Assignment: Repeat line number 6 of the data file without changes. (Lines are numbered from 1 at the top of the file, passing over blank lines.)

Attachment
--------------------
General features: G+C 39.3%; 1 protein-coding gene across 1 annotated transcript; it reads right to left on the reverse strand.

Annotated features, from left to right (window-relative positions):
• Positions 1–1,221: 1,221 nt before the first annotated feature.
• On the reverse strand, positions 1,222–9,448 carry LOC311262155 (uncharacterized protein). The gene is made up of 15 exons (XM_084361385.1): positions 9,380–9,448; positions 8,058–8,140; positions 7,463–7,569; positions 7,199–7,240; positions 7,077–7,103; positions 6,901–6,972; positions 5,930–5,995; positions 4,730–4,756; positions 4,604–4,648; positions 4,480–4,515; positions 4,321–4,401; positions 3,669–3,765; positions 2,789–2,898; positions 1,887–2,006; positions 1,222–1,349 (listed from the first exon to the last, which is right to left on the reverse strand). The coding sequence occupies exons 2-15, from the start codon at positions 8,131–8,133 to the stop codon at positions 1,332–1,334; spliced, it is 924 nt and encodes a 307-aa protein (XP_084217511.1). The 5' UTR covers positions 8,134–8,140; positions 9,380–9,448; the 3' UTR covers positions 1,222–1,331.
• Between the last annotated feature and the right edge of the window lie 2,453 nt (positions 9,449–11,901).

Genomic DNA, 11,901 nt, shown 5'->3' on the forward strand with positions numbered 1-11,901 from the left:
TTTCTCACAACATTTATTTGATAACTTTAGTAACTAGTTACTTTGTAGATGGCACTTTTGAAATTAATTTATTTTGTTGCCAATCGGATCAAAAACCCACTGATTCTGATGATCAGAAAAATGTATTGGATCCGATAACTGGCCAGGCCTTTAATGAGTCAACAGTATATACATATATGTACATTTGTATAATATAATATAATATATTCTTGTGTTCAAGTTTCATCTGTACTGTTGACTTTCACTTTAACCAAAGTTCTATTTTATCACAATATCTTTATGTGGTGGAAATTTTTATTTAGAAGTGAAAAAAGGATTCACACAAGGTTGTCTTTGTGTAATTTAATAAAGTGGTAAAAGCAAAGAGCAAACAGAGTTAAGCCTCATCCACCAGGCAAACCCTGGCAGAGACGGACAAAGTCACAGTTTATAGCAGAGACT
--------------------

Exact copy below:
Genomic DNA, 11,901 nt, shown 5'->3' on the forward strand with positions numbered 1-11,901 from the left: